Newark's most notorious gangster of the
Prohibition era was Abner (Longy) Zwillman, one of the organizers
and a founding member of the nationwide crime syndicate known as
Longy Zwillman had his roots in Newark's old Third Ward. He grew
up on Charlton Street and had attended Charlton Street School. At
the age of l4, in 1918, as he was about to graduate, he was forced
to quit school to help support his mother and six brothers and sisters
after his father died suddenly.
At first Longy, given that nickname because of his early 6 foot
2 inch height, worked in a Prince Street cafe which was the headquarters
of the Third Ward political leader. But when the job failed to provide
sufficient income, he turned to selling produce, taking to the streets
with a rented horse and wagon.
His Third Ward neighbors were too poor to buy from his wagon,
preferring the bargains of the Prince Street pushcarts. So he turned
to the more affluent housewives in the Clinton Hill area. Early
on, he began supplementing his fruit and vegetable sales by selling
lottery numbers to the same housewives.
He soon saw that there was more money to be made selling lottery
numbers than in selling produce. So he started his own numbers bank
and began selling numbers exclusively, mainly through small neighborhood
merchants, Eventually, with the aid of hirelings and musclemen,
he controlled the numbers business in most of Newark.
With the outset of Prohibition in 1920, he turned to running and
distributing bootleg alcohol, using three World War 1 surplus armored
trucks to offload the booze off ships from Canada in the dark of
night at Long Branch and convoying the trucks back to his Third
Ward Newark warehouse with the aid of Third Ward hirelings. His
own close associates rode shotgun. The liquor was then distributed
from his warehouse.
Longy's criminal enterprises were vastly expanded, ultimately,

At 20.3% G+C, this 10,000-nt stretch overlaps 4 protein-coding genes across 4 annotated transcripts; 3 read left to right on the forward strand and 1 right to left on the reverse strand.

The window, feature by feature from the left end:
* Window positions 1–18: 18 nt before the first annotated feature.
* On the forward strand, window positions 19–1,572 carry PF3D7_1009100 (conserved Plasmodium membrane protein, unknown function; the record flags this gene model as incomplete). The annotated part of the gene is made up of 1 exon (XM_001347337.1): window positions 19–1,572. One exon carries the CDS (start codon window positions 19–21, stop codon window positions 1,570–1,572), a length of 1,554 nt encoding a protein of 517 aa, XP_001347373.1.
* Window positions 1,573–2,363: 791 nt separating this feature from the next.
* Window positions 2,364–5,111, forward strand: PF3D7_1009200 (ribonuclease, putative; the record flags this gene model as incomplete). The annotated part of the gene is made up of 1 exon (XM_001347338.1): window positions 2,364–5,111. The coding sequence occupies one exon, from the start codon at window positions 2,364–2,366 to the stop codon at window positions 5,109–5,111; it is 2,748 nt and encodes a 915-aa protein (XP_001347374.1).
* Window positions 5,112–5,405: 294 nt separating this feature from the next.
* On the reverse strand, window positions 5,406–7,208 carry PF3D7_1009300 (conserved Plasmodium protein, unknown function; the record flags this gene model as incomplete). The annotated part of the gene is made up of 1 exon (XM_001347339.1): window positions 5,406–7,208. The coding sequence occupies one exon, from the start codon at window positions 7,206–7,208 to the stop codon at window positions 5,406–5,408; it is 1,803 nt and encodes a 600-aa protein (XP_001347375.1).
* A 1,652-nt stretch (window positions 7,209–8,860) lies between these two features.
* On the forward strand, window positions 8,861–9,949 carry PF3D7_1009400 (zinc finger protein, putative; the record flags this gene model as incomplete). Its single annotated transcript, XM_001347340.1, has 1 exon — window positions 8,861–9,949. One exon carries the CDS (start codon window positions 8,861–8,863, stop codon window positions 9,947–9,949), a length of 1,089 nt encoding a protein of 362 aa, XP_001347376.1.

to include all types of crime, including gambling, prostitution,
and control of some labor unions, as well as financial backing of
some well known nightclubs1
He continued his operations from Newark's Third Ward and maintained
a Third Ward residence at Riviera Hotel on the corner of High Street
and Clinton Avenue.
Longy's operations eventually expanded to where it was estimated
his income was two million dollars a year. In the post-Prohibition
era, he had partnerships or was part owner of a number of large
industrial establishments, hotels, and restaurants from Havana,
Cuba, and Miami to Las Vegas and several Hollywood production companies.
He also exercised control over cigarette vending machine businesses
in several parts of the country, including New York, New Jersey
and Las Vegas.
At one time he was also romantically involved with the blonde
Hollywood screen star, Jean Harlow.
Longy's criminal career and life came to an abrupt end in 1959
when he was found hanging from a ceiling rafter in the basement
of his then West Orange home on Beverly Road2.
Some called it suicide; others believed it to be a mob rub-out.
After the funeral service from a Third Ward funeral parlor, Apter's
on Stratford Place, Longy was buried at the Temple B'nai Abraham
Cemetery on Route 22 in Union.
The legacy of the mobster from Newark's Third Ward is the inclusion
of Zwillman's name in the title of a book published in 1999 "The
Mafia Encyclopedia From Accardo to Zwillman" published by Facts